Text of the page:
(a)
 
 
 
 
to isolate what I believe to be the essence of Trotskyism in order to show how it is opposed to Leninism, and how it is anti-dialectical and anti-scientific (and therefore non-revolutionary) when it is not counter-revolutionary.
   (b)
 
 
 
to dissipate the legends and myths of its so-called historical argument by showing how the latter is contradicted by the facts, in other words by a scientific analysis of the class struggle in the period concerned.
I take Stalin's part solely within the limits of the debate between him and Trotsky. The critique of the latter is to be found in the writings of the former but the reverse is not true. No refutation of Trotsky can be conclusive unless it is accompanied by a critique of Stalin. The latter requires the concepts produced by Mao Tse-tung. Thanks to him and to the cultural revolution it is possible today to go beyond 'Stalinism' and consequently, on the theoretical and practical level, to weigh it up definitively against Trotskyism.
    Once beyond the point of departure constituted by the refutation of Trotskyism, it turns out that there are more questions than answers. The reader is warned in advance so that he may not be led astray by the occasionally overconfident tones of these pages. My aim has been to advance the debate, not to close it.

 Chapter 1

BIOGRAPHICAL LANDMARKS

 

This chronology provides some details on certain points of Trotsky's career which are not dealt with in the pages which follow and offers a framework to help in understanding them. Everything which is not absolutely necessary for this purpose has been omitted.
 
1879  26 October
1897
1898
 
 
 
1902
 
1903  July
 
 
 
 
 
 
1904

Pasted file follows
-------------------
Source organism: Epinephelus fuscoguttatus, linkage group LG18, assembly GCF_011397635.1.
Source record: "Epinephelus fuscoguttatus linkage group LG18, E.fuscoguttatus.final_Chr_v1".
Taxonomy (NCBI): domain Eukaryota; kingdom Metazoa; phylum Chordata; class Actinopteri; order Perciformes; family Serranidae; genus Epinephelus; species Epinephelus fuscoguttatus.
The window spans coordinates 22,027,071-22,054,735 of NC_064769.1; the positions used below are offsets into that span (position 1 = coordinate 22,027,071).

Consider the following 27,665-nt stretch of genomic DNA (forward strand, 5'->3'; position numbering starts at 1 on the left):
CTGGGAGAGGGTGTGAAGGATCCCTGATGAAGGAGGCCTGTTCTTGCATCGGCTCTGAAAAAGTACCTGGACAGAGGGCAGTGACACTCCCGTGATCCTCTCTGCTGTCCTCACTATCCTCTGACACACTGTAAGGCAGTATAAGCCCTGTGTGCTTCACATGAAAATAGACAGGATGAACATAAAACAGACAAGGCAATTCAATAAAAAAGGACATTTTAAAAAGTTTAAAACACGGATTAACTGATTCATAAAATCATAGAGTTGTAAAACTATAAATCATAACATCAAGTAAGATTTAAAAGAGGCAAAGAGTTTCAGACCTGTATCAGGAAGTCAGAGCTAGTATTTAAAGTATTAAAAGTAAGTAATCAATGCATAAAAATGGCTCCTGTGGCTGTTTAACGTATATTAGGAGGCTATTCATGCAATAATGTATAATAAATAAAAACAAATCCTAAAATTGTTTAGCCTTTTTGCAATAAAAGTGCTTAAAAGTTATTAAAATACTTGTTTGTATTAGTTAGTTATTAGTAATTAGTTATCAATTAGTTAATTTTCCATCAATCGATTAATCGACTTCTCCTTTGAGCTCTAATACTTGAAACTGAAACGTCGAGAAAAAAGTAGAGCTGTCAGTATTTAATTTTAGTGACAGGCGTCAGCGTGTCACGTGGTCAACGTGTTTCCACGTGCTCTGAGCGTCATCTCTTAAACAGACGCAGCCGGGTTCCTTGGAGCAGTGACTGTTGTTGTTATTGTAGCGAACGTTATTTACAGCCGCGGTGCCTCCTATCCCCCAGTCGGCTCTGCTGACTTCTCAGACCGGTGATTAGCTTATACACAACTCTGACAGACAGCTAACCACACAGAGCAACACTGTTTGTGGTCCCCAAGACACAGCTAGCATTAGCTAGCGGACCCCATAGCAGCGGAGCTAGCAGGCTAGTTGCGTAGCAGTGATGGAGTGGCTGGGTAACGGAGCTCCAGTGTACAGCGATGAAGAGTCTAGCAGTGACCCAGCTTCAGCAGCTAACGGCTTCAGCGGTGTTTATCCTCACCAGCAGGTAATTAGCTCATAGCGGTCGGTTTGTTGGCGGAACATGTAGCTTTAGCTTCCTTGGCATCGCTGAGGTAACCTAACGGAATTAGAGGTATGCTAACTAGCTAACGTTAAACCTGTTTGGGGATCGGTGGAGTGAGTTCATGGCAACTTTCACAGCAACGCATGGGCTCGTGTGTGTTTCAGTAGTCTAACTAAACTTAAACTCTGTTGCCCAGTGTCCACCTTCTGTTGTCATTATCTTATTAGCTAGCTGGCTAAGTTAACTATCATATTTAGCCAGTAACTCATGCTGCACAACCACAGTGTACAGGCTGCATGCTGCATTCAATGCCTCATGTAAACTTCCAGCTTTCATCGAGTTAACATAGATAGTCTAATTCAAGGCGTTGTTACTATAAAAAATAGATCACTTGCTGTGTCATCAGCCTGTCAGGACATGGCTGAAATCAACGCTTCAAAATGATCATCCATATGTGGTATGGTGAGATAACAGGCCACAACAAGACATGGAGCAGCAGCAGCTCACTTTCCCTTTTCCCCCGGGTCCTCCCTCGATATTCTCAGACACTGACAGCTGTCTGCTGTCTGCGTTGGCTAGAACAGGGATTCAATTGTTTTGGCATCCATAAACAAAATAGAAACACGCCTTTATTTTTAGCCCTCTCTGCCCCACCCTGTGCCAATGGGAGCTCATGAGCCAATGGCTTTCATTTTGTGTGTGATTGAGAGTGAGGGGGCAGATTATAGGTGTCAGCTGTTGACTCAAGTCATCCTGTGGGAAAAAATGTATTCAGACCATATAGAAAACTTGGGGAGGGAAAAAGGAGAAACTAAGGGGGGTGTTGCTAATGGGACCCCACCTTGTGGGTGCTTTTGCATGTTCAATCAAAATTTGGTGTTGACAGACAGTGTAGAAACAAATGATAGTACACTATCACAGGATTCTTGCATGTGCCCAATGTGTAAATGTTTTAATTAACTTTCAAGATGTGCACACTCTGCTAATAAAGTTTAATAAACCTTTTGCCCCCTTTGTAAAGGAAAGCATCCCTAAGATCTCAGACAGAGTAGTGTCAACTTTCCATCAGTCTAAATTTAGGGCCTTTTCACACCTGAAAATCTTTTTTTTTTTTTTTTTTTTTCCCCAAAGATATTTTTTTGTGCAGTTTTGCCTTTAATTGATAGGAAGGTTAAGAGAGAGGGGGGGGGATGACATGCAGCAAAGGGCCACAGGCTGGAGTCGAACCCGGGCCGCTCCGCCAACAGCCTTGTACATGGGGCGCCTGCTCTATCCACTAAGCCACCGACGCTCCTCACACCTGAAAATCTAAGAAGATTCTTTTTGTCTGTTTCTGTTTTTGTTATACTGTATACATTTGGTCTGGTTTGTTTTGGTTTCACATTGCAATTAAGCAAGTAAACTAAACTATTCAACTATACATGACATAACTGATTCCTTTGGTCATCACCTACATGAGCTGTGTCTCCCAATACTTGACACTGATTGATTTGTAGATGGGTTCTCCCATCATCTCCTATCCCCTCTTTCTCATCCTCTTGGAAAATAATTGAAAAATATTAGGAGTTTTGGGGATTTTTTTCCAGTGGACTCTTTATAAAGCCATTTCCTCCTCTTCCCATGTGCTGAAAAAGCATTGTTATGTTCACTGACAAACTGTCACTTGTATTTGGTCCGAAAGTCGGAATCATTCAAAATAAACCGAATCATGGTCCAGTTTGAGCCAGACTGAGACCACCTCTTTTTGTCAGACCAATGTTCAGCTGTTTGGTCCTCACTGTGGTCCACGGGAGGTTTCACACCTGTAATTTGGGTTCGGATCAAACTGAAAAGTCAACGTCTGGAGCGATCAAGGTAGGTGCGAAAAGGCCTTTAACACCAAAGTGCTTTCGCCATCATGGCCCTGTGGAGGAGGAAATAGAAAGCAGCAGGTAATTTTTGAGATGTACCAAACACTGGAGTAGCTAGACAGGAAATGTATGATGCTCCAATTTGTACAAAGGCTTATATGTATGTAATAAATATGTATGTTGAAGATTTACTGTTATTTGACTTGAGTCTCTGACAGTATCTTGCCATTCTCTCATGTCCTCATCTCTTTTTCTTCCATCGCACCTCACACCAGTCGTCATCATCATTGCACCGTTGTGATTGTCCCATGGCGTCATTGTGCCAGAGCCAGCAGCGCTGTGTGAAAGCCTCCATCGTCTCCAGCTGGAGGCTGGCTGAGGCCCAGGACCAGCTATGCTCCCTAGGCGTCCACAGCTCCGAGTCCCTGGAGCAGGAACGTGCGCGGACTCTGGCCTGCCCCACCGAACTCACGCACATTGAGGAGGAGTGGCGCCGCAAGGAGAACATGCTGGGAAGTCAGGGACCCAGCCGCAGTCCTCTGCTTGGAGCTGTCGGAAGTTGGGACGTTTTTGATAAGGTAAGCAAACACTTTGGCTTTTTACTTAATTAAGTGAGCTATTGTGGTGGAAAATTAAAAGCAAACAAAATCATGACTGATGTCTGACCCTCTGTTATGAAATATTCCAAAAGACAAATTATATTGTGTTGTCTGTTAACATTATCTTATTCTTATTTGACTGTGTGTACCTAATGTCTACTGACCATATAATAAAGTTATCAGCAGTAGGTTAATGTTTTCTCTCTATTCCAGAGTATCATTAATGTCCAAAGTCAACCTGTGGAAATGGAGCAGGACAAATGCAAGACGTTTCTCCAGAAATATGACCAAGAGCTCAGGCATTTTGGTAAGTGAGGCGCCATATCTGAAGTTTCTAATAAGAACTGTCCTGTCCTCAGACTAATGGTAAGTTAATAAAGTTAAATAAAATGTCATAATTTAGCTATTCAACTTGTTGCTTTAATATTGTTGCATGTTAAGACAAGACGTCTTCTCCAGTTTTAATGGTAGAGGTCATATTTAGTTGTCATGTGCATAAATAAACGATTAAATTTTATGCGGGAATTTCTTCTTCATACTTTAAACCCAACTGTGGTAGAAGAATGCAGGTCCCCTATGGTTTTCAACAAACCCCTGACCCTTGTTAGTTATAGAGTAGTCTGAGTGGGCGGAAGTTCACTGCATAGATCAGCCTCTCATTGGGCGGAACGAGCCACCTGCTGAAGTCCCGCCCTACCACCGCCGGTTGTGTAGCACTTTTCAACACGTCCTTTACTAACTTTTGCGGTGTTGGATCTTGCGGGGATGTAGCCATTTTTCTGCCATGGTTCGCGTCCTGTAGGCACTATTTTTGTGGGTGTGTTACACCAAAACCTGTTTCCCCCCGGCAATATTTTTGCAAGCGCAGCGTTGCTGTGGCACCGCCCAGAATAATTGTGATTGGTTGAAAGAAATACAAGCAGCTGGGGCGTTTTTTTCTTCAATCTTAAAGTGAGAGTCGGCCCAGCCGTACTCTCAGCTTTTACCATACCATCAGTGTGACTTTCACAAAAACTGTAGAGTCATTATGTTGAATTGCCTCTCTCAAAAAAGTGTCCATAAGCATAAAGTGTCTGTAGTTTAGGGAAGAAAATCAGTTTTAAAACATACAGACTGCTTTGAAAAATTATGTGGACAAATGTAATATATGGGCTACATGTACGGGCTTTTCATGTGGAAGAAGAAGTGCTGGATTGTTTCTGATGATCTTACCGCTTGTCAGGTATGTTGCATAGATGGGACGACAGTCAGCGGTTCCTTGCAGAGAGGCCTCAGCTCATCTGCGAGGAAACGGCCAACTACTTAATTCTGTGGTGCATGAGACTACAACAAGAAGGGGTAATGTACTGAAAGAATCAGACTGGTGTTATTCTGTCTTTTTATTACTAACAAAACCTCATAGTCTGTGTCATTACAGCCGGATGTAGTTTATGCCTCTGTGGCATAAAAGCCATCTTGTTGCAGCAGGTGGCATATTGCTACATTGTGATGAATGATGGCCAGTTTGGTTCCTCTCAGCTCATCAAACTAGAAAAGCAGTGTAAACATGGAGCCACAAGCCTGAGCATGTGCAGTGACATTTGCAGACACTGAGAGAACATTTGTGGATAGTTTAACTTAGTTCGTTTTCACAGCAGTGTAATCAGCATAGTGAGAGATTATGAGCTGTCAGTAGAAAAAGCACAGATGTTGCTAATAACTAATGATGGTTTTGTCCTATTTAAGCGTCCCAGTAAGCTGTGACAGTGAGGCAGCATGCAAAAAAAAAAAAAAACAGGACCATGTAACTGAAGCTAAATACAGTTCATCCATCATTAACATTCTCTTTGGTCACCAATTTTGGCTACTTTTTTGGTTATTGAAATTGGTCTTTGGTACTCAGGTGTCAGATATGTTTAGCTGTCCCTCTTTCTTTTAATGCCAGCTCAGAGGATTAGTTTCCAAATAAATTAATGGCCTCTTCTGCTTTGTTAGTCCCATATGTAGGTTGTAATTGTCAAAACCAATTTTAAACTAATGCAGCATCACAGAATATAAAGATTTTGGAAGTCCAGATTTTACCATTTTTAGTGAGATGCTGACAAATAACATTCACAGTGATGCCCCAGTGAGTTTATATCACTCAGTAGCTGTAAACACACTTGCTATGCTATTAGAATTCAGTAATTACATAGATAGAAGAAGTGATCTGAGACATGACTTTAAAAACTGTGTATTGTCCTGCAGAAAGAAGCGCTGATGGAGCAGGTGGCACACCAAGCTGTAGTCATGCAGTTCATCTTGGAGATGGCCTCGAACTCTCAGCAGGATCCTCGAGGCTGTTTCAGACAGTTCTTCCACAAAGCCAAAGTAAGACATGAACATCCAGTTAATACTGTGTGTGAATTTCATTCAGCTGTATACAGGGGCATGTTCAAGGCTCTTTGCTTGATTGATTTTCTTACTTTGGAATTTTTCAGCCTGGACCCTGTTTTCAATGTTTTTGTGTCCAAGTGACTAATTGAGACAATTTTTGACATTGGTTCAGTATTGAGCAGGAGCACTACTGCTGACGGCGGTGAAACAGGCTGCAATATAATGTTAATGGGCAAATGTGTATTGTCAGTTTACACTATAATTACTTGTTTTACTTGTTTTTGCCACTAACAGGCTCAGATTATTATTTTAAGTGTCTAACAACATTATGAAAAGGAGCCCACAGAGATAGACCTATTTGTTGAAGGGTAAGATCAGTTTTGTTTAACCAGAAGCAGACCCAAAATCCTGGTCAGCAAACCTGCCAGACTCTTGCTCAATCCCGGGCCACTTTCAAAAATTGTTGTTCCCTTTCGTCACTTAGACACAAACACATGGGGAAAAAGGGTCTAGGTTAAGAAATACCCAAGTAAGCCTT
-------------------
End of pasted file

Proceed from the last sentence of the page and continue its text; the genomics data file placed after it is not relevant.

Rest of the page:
1905  9 January
 
 
      February
 
      October
 
 
 
 
 
Birth of Lev Davidovich Bronstein.
First military activity in Odessa.
Arrest. Influenced for a while by
populism, he becomes a Marxist after
reading Lenin's 'The Development of
Capitalism in Russia' in prison.
Escapes from deportation in Siberia
and arrives in London.
2nd Congress of Russian Social
Democratic Labour Party. The
outcome is a split. Sides with the
opportunist wing who are from then
on called Mensheviks (minority) and
against Lenin and the Bolsheviks
(majority).
Makes his way to Munich, meets
Helphand (Parvus), German social-
democratic theoretician of Russian
origin. Borrowed from him elements
of his theory of the permanent
revolution.
Bloody Sunday. 'Forces of order'
fire on peaceful demonstration led
by the priest Father Gapon.
Arrives in Kiev; shortly afterwards
makes his way to St Petersburg.
General strike in St Petersburg.
The workers form a soviet (council)
of delegates and Trotsky is elected
president. Taking fright, Tsar
publishes 'Manifesto' promising
constitution, civil liberties and

 
 
      3  December
 
 
 
 
 
 
 
1906  19 September -
      2 November
1907  February
 
      April
 
 
 
 
 
 
 
 
 
 
 
 
1908  October
 
1910  January
 
 
 
 
 
 
 
 
 
 
 
 
 
 
 
 
 
 
 
 
 
1912  January
 
universal suffrage but has no
intention whatsoever of keeping his
word.
Police arrest all members of the
soviet. In response Moscow workers
rise under leadership of the
Bolsheviks, but are crushed by army
after ten days of fighting on
barricades. Numerous other risings.
Social democrats boycott Duma
elections.
Trial of Petersburg Soviet. Accused
condemned to deportation for life.
Trotsky escapes before convoy of
prisoners reaches destination.
3rd Congress of Social Democratic
Party in London. Trotsky denies the
seriousness of the differences
between Bolsheviks and Mensheviks.
He adopts attitude of conciliator
'above the melée' but joins the
Mensheviks in their attach on Lenin
over the Bolshevik commandos'
guerilla activities, particularly
in the Caucasus under Stalin's
leadership. Trotsky settles in
Vienna with journalism his main
occupation.
Trotsky publishes first number of
'Pravda'.
Bolshevik and Menshevik leaders meet
in Paris and decide:
1 to expel the 'Otzovists'
  (boycotters of the Duma), who
  condemned all legal activity,
  and the 'Liquidators', who
  opposed clandestine work.
2 to dissolve their organisations
  and amalgamate. However,
  Mensheviks break the agreement
  straight away. They refuse to
  expel Liquidators and maintain
  separate organisation. Lenin,
  on the contrary, keeps to his
  side of the agreement.